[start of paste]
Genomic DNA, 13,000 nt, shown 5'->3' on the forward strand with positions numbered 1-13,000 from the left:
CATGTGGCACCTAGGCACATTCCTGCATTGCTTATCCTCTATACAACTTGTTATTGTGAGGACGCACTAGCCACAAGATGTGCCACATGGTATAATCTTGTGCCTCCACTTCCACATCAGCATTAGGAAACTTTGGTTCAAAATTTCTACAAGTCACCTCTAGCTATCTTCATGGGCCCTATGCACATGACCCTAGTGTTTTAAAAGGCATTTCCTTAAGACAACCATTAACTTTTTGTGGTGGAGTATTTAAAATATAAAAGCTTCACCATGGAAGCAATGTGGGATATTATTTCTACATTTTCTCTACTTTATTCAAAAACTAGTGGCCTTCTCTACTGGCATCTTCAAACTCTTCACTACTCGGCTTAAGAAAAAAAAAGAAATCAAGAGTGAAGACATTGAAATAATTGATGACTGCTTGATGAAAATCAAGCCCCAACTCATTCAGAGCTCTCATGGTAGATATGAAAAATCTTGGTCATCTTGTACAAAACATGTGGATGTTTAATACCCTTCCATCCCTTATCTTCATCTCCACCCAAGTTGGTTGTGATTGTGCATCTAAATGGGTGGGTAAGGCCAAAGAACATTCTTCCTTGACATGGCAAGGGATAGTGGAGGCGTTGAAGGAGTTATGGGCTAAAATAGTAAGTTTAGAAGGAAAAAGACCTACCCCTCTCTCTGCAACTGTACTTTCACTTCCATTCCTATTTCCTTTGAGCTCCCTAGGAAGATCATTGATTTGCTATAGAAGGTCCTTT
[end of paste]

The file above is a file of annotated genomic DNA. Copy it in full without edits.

Genomic DNA, 13,000 nt, shown 5'->3' on the forward strand with positions numbered 1-13,000 from the left:
CATGTGGCACCTAGGCACATTCCTGCATTGCTTATCCTCTATACAACTTGTTATTGTGAGGACGCACTAGCCACAAGATGTGCCACATGGTATAATCTTGTGCCTCCACTTCCACATCAGCATTAGGAAACTTTGGTTCAAAATTTCTACAAGTCACCTCTAGCTATCTTCATGGGCCCTATGCACATGACCCTAGTGTTTTAAAAGGCATTTCCTTAAGACAACCATTAACTTTTTGTGGTGGAGTATTTAAAATATAAAAGCTTCACCATGGAAGCAATGTGGGATATTATTTCTACATTTTCTCTACTTTATTCAAAAACTAGTGGCCTTCTCTACTGGCATCTTCAAACTCTTCACTACTCGGCTTAAGAAAAAAAAAGAAATCAAGAGTGAAGACATTGAAATAATTGATGACTGCTTGATGAAAATCAAGCCCCAACTCATTCAGAGCTCTCATGGTAGATATGAAAAATCTTGGTCATCTTGTACAAAACATGTGGATGTTTAATACCCTTCCATCCCTTATCTTCATCTCCACCCAAGTTGGTTGTGATTGTGCATCTAAATGGGTGGGTAAGGCCAAAGAACATTCTTCCTTGACATGGCAAGGGATAGTGGAGGCGTTGAAGGAGTTATGGGCTAAAATAGTAAGTTTAGAAGGAAAAAGACCTACCCCTCTCTCTGCAACTGTACTTTCACTTCCATTCCTATTTCCTTTGAGCTCCCTAGGAAGATCATTGATTTGCTATAGAAGGTCCTTT